A state inspection of a pharmacy in Fayetteville, North Carolina, has led to the recall of more than 600 drugs in a variety of dosages and formulations, officials announced in late March. The U.S. Food and Drug Administration (FDA) and the North Carolina Board of Pharmacy (NCBOP) have issued a warning to medical professionals and patients regarding all compounded drugs made or distributed by the Prescription Center pharmacy, which has been since shut down.

Compounded Drug Recall

The NCBOP said in a news release that it was recalling all nonsterile and sterile products that were compounded, repackaged, and distributed by the pharmacy from September 10, 2014 to March 10, 2015. The listing of recalled products includes antidepressants, antibiotics, antiviral medications, immunosupressants, and others which were distributed to all 50 states and Canada. “This recall is due [to] the pharmacy's inability to ensure sterility, stability, and potency for these products,” the Board of Pharmacy said. While no complaints of injuries have been received by the board, the NCBOP and FDA are advising clinicians to quarantine any products from the Prescription Center and not to administer them to human or animal patients.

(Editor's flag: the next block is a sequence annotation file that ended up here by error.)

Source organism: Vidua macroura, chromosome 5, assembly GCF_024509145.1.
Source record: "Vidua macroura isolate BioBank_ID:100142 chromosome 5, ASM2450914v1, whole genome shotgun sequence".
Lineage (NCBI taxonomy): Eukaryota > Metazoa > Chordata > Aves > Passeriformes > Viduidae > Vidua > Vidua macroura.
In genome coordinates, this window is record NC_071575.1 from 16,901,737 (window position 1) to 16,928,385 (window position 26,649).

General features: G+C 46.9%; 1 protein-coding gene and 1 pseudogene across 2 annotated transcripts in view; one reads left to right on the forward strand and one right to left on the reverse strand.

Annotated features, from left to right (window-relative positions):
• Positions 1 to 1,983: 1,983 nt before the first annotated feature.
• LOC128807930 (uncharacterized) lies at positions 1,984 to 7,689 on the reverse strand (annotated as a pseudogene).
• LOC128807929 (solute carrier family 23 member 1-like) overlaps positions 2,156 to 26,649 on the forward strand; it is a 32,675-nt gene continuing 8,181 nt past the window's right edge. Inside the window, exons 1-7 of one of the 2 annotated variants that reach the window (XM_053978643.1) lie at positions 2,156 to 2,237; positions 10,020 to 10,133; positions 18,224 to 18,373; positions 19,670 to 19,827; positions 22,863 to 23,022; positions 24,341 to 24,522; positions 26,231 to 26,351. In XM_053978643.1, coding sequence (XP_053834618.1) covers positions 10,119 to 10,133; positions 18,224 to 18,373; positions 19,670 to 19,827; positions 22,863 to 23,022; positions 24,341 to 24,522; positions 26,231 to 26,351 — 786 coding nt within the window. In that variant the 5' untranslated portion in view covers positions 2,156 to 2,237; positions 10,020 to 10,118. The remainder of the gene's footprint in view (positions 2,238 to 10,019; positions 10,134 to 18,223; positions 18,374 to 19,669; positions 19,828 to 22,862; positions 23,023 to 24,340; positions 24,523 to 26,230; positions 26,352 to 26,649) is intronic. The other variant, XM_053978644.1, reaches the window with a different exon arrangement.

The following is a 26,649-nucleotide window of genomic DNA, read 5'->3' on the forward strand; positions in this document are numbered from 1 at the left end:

Tagged in: Drugs Fda Recall

In an effort to increase safety and prevent disease, the United States Food and Drug Administration (FDA) released new recommendations regarding reusable medical devices. The announcement from the FDA was made following an outbreak of a bacterial superbug linked to the design of a specific piece of reusable medical equipment.

At least seven patients at Ronald Reagan UCLA Medical Center in Los Angeles were infected over the last several months with carbapanem-resistant enterobacteria, or CRE, while undergoing minor gastrointestinal diagnostic procedures. Two of patients later died from complications of the CRE infections, which antibiotics struggle to combat. The procedures at UCLA all involved a reusable medical device called a duodenoscope.

Hospital officials have determined that the device had been maintained and serviced in accordance with manufacturer guidelines, and claim that design flaws allowed the bacteria to be transmitted between patients despite the efforts of hospital staff. While the manufacturer continues to stand behind its products, the company is currently facing several lawsuits related to the outbreak.